Gordon Pape: These TSX stocks are winners from a tough year for the market

Some years are remembered by investors for catastrophic market crashes. Think 1929 or 2008. Others are marked by wild excesses, such as the dot-com boom of 1999.

The year that is now coming to an end has had no memorable features. Instead, it is a grinder that relentlessly erodes the value of our portfolio month after month. Whether you own bonds, stocks or cryptocurrencies, everything is getting hammered.

Well, pretty much everything. There were some sparks in the carnage, and these securities bucked the trend and ended 2022 well.

Below are some of the TSX winners from my Internet Wealth Builder Recommendations list. If you have some of these, they help ease the pain of a broad market pullback.

tourmaline oil co. (TOU-T). The TSX has outperformed any U.S. index largely due to the strength of the energy sector, and more specifically fossil fuel companies. They may go to the land of the dinosaurs in the not-too-distant future, but they are what keep many portfolios afloat right now. Calgary-based Tourmaline, a relatively new and well-managed business, became the country’s largest natural gas producer after Encana withdrew its stake and moved to the US, changing its name in the process. As of the close on December 8, Tourmaline’s share price rose 83.5% for the year. But that doesn’t include dividends. In addition to the regular quarterly dividend of 22.5 cents (which increases to 25 cents with the next payment), the company paid four special dividends this year totaling $7.90. Investors who held the stock at the start of the year at $40.84 ended up with a total return of nearly 103%.

Loblaw Limited (LT). You know it’s been a good year for the food industry and politicians are starting to try to score points by criticizing price increases. Makes great segments, but never achieves much. At the same time, companies like Loblaw and Metro kept increasing their profits. Shares of Loblaw are up 20% year to date, and the midyear dividend has increased by 11%.

Food Couche-Tard Inc. (ATD-T). Inflation, wars, rate hikes – no matter how bad the times are, people still need gasoline (complaining all the way). A bag of chips and a soda help ease the jitters and help Couch-Tard bottom line. The stock is up 17.7% this year. The quarterly dividend was recently increased by 27% to 14 cents per share.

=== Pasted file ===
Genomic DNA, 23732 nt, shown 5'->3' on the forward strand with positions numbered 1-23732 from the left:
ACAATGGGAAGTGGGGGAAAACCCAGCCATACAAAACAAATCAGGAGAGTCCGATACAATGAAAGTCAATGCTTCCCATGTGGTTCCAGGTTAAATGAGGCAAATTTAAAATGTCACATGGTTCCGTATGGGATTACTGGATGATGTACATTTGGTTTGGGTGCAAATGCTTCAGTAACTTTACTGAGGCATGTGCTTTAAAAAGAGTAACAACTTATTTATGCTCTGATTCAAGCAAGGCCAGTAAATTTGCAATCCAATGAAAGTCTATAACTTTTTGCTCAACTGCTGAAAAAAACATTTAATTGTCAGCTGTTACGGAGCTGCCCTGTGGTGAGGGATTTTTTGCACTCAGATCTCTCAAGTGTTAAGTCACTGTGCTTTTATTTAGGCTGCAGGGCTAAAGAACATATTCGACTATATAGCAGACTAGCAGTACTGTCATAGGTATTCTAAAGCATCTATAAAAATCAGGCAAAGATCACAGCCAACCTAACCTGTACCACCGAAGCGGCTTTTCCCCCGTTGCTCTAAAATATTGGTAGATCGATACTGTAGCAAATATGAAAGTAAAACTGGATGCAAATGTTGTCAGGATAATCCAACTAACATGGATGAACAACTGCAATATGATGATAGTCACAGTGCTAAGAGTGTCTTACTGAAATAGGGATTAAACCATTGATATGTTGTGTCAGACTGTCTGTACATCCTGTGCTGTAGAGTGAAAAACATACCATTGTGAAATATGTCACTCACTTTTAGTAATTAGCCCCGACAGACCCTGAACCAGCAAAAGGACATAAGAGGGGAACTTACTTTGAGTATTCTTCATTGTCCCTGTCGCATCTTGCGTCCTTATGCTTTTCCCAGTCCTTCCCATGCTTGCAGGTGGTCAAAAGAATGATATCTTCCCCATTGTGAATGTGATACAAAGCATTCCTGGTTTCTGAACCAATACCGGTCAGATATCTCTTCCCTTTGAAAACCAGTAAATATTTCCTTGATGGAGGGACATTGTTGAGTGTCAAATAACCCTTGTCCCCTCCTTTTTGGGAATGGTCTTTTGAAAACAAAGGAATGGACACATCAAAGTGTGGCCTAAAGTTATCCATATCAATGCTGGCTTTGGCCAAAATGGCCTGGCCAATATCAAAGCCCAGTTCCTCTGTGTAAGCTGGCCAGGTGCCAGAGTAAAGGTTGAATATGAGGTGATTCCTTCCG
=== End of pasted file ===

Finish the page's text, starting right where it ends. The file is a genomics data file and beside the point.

Canadian National Railway (CNR-T). Despite the threat of a recession lurking on the horizon, both of our major railroads have managed to stay up in 2022. Our pick for CN to close 2021 at $155.38. It closed at $170.54 on Dec. 8, up 9.8% YoY. Combined with the $2.93 per share dividend, that’s a total return of 11.6%.

forever hundred co., ltd. (WPK-T). Little-known companies can sometimes shine in tough times. Winnipeg-based Winpak is one example. It manufactures packaging and related packaging machinery. The company’s products are primarily used in food, beverage and healthcare applications, and its modified atmosphere packaging is used to extend the shelf life of perishable foods such as meat, poultry and cheese, as well as medical devices. It’s a low-key business. The stock is off its 52-week high set in October, but is still up 12.3% for the year. The stock pays a small dividend.

franco-nevada corp. (FNV-T). After a mid-year slump, gold is shining again, topping $1,800 an ounce last week. Gold mining stocks reacted as you might expect. The S&P/TSX Global Gold Index is up 16% for the quarter, despite remaining in the red for the year to date. My favorite gold stock that I have held for years is Royal Ribbon Franco-Nevada. The stock is up 11.4% this year, and the company has raised its dividend four times, albeit only slightly.

These are just a few of the many stocks on our recommended list that will make money this year. What’s interesting is the variety. The energy sector performed best, but we also found winners in many other sectors. As for next year, look at areas of the economy that don’t perform well in 2022. I suggest you start with real estate. The entire sector looks seriously oversold.

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